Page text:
Monday, March 26, 2012

The Future of the U.S. Economy: 2050

Think back to 1967. The job you have today may not even have existed. The Internet, and all the jobs that have come with it, were decades away. The Detroit automakers were dominant. Quality of life was different, too: The median household income was an inflation-adjusted $40,261, compared with $50,303 in 2008. There were also a hundred million fewer of us; 1967 was the year the U.S. population hit 200 million. We passed the 300 million mark in 2006, and by 2050, there will very likely be more than 400 million Americans. The lifestyle of the average American may change just as much from 2010 to 2050 as it did from 1967 to 2006. The economy will especially undergo change.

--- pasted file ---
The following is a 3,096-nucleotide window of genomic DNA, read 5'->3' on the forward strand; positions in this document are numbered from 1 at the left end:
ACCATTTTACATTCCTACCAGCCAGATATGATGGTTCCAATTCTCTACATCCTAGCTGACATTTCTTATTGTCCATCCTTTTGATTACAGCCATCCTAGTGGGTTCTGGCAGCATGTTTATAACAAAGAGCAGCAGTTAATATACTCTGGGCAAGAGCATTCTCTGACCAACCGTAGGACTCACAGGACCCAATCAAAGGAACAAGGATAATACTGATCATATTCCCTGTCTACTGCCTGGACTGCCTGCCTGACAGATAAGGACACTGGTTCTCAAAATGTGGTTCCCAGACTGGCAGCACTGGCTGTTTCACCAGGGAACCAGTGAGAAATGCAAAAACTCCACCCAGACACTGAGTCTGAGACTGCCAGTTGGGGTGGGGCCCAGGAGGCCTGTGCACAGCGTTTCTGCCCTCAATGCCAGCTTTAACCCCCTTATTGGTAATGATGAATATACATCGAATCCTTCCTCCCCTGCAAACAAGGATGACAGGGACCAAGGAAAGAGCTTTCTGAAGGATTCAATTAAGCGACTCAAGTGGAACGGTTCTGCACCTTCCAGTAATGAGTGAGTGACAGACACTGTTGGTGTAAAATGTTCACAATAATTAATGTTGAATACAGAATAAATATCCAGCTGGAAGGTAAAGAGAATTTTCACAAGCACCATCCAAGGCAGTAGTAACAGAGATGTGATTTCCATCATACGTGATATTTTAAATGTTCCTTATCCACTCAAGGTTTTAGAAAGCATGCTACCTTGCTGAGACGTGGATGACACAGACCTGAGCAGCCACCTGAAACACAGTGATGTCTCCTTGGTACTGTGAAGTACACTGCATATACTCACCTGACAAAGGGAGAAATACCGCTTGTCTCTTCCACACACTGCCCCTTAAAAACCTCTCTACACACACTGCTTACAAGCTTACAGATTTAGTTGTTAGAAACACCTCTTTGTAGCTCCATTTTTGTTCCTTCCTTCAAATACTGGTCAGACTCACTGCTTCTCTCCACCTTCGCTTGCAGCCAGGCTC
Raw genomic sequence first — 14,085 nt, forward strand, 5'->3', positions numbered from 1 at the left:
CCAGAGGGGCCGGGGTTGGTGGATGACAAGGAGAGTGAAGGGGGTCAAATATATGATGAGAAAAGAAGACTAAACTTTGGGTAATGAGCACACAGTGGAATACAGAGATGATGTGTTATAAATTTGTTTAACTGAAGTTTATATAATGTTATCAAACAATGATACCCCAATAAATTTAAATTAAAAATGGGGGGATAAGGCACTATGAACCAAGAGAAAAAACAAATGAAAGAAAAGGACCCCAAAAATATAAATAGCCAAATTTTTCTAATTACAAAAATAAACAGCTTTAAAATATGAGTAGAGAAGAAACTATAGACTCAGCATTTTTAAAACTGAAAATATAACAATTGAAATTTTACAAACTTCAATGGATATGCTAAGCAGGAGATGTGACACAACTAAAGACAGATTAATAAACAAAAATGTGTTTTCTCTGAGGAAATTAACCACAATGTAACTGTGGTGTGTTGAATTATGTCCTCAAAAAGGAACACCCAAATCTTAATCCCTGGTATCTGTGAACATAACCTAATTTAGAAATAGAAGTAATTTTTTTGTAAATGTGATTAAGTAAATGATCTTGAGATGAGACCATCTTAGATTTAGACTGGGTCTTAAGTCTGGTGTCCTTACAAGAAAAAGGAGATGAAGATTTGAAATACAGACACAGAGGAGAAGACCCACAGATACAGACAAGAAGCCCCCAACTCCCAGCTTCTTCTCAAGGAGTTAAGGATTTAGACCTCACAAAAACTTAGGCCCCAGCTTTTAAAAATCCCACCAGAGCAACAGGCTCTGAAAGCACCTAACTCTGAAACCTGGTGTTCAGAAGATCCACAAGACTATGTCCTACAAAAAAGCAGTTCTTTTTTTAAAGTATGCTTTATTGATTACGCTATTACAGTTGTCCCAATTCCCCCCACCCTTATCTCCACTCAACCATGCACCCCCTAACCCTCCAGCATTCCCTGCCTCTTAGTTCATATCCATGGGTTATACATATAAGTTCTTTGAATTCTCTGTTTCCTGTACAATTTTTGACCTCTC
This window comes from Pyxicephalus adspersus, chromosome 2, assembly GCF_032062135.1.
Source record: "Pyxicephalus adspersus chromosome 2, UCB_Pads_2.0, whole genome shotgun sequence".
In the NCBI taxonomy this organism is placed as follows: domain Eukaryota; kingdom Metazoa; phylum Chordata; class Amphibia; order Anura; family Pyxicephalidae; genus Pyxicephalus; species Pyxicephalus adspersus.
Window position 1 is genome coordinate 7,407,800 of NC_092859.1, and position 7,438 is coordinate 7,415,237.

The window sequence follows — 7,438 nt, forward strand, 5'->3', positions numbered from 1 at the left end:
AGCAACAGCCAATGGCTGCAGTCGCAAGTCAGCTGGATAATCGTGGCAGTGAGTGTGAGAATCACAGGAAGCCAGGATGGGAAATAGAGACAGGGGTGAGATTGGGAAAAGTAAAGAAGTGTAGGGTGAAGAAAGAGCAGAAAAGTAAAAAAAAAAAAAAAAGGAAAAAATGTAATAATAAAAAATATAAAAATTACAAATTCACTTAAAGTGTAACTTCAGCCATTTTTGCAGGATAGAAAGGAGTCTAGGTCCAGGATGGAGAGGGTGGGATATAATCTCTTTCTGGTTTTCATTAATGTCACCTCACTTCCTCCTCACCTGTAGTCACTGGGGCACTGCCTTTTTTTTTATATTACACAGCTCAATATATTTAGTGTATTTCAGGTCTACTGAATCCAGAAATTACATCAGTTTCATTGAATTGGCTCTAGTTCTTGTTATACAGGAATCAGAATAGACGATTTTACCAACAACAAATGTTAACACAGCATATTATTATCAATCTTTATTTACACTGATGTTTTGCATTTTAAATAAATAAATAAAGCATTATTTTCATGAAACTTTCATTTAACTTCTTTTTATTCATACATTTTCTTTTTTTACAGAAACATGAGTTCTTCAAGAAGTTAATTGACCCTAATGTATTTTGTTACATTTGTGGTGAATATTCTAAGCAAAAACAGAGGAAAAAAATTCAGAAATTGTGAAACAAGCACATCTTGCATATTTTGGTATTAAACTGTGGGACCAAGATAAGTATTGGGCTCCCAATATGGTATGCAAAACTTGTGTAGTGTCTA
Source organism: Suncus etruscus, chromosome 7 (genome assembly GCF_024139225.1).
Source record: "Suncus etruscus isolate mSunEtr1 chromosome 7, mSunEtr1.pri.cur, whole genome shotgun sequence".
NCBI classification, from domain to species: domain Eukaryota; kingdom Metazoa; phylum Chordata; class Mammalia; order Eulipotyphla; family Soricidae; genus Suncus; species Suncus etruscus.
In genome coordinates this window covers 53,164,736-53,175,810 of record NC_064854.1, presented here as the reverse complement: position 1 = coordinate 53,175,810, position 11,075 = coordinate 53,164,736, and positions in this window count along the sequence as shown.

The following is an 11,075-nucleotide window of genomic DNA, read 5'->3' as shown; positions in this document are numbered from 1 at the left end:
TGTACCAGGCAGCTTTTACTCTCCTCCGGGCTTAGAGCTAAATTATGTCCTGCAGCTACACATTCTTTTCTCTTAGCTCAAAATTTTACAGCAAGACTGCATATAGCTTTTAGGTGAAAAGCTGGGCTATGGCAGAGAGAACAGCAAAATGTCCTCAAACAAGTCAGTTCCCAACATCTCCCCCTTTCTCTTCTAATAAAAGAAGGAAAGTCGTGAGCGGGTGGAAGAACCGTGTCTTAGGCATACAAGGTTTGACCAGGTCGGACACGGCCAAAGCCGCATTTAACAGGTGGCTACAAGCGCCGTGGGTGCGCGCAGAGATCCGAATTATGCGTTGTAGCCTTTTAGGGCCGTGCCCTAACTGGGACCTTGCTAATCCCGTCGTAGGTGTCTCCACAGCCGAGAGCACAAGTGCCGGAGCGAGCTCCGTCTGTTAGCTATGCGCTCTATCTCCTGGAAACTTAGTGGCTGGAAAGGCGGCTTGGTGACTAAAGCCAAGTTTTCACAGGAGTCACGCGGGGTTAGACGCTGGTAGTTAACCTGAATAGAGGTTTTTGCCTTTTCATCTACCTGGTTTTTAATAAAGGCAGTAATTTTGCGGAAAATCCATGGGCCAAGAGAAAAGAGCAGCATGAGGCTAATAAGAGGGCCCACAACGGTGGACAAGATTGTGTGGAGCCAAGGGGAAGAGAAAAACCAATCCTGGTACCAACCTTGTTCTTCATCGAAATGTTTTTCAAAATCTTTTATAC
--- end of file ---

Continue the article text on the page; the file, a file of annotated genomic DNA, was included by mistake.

Joel Kotkin, distinguished presidential fellow in urban futures at Chapman University, has spent a lot of time thinking about exactly what those changes might look like in 2050. He previously wrote a book about the history of American cities, but in his new book, The Next Hundred Million: America in 2050, he looks ahead to how recent economic and demographic trends may play out over the next few decades. Here are a few of the book's most striking predictions. Read more.....

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